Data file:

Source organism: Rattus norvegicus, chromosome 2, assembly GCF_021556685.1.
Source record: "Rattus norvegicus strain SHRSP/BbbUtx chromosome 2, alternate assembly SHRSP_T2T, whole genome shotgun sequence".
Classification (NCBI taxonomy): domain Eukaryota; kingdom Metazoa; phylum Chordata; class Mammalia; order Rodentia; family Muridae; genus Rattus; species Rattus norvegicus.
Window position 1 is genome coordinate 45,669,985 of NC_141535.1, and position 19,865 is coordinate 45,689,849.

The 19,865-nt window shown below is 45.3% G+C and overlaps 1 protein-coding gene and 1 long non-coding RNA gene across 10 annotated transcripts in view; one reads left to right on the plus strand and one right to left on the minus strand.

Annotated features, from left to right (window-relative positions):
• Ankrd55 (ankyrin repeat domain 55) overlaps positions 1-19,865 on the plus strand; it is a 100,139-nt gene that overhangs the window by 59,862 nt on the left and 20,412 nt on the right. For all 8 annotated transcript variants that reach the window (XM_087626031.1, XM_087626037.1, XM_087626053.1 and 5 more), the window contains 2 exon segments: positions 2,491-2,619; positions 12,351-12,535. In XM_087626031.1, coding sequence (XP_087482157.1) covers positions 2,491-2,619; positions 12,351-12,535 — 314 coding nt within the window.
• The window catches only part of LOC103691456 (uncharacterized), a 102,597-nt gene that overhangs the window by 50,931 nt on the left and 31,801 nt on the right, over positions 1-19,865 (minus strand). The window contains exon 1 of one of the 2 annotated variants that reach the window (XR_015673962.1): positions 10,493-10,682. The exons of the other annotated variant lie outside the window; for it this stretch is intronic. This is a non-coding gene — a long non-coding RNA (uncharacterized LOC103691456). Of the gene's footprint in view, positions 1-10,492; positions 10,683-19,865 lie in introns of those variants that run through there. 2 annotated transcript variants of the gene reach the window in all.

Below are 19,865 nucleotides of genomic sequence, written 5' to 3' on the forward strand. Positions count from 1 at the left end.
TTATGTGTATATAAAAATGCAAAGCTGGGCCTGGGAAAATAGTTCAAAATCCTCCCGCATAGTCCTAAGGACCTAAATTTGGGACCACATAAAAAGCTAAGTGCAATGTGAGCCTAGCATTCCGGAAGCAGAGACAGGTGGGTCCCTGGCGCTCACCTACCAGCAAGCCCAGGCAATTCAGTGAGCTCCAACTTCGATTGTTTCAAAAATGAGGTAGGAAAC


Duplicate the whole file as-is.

Source organism: Rattus norvegicus, chromosome 2, assembly GCF_021556685.1.
Source record: "Rattus norvegicus strain SHRSP/BbbUtx chromosome 2, alternate assembly SHRSP_T2T, whole genome shotgun sequence".
Classification (NCBI taxonomy): domain Eukaryota; kingdom Metazoa; phylum Chordata; class Mammalia; order Rodentia; family Muridae; genus Rattus; species Rattus norvegicus.
Window position 1 is genome coordinate 45,669,985 of NC_141535.1, and position 19,865 is coordinate 45,689,849.

The 19,865-nt window shown below is 45.3% G+C and overlaps 1 protein-coding gene and 1 long non-coding RNA gene across 10 annotated transcripts in view; one reads left to right on the plus strand and one right to left on the minus strand.

Annotated features, from left to right (window-relative positions):
• Ankrd55 (ankyrin repeat domain 55) overlaps positions 1-19,865 on the plus strand; it is a 100,139-nt gene that overhangs the window by 59,862 nt on the left and 20,412 nt on the right. For all 8 annotated transcript variants that reach the window (XM_087626031.1, XM_087626037.1, XM_087626053.1 and 5 more), the window contains 2 exon segments: positions 2,491-2,619; positions 12,351-12,535. In XM_087626031.1, coding sequence (XP_087482157.1) covers positions 2,491-2,619; positions 12,351-12,535 — 314 coding nt within the window.
• The window catches only part of LOC103691456 (uncharacterized), a 102,597-nt gene that overhangs the window by 50,931 nt on the left and 31,801 nt on the right, over positions 1-19,865 (minus strand). The window contains exon 1 of one of the 2 annotated variants that reach the window (XR_015673962.1): positions 10,493-10,682. The exons of the other annotated variant lie outside the window; for it this stretch is intronic. This is a non-coding gene — a long non-coding RNA (uncharacterized LOC103691456). Of the gene's footprint in view, positions 1-10,492; positions 10,683-19,865 lie in introns of those variants that run through there. 2 annotated transcript variants of the gene reach the window in all.

Below are 19,865 nucleotides of genomic sequence, written 5' to 3' on the forward strand. Positions count from 1 at the left end.
TTATGTGTATATAAAAATGCAAAGCTGGGCCTGGGAAAATAGTTCAAAATCCTCCCGCATAGTCCTAAGGACCTAAATTTGGGACCACATAAAAAGCTAAGTGCAATGTGAGCCTAGCATTCCGGAAGCAGAGACAGGTGGGTCCCTGGCGCTCACCTACCAGCAAGCCCAGGCAATTCAGTGAGCTCCAACTTCGATTGTTTCAAAAATGAGGTAGGAAAC